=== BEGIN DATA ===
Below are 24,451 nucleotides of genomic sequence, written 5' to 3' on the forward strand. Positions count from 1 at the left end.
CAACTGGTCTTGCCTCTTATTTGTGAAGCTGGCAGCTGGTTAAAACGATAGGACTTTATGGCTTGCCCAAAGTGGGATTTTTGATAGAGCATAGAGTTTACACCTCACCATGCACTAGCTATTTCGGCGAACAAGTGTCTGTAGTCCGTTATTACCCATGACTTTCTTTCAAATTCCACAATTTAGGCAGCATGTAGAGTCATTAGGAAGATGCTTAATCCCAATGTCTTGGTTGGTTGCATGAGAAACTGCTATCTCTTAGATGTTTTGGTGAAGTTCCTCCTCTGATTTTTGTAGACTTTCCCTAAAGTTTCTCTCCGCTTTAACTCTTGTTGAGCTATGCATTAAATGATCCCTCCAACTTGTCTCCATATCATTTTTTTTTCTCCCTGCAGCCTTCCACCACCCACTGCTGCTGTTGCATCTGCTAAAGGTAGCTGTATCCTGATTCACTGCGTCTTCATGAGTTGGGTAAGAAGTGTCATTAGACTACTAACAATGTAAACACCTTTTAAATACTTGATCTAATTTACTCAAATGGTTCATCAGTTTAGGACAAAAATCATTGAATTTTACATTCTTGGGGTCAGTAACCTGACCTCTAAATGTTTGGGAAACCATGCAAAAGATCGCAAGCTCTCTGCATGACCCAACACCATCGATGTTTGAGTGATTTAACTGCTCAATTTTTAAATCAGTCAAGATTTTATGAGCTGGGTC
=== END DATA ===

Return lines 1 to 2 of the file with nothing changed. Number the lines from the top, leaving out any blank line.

Below are 24,451 nucleotides of genomic sequence, written 5' to 3' on the forward strand. Positions count from 1 at the left end.
CAACTGGTCTTGCCTCTTATTTGTGAAGCTGGCAGCTGGTTAAAACGATAGGACTTTATGGCTTGCCCAAAGTGGGATTTTTGATAGAGCATAGAGTTTACACCTCACCATGCACTAGCTATTTCGGCGAACAAGTGTCTGTAGTCCGTTATTACCCATGACTTTCTTTCAAATTCCACAATTTAGGCAGCATGTAGAGTCATTAGGAAGATGCTTAATCCCAATGTCTTGGTTGGTTGCATGAGAAACTGCTATCTCTTAGATGTTTTGGTGAAGTTCCTCCTCTGATTTTTGTAGACTTTCCCTAAAGTTTCTCTCCGCTTTAACTCTTGTTGAGCTATGCATTAAATGATCCCTCCAACTTGTCTCCATATCATTTTTTTTTCTCCCTGCAGCCTTCCACCACCCACTGCTGCTGTTGCATCTGCTAAAGGTAGCTGTATCCTGATTCACTGCGTCTTCATGAGTTGGGTAAGAAGTGTCATTAGACTACTAACAATGTAAACACCTTTTAAATACTTGATCTAATTTACTCAAATGGTTCATCAGTTTAGGACAAAAATCATTGAATTTTACATTCTTGGGGTCAGTAACCTGACCTCTAAATGTTTGGGAAACCATGCAAAAGATCGCAAGCTCTCTGCATGACCCAACACCATCGATGTTTGAGTGATTTAACTGCTCAATTTTTAAATCAGTCAAGATTTTATGAGCTGGGTC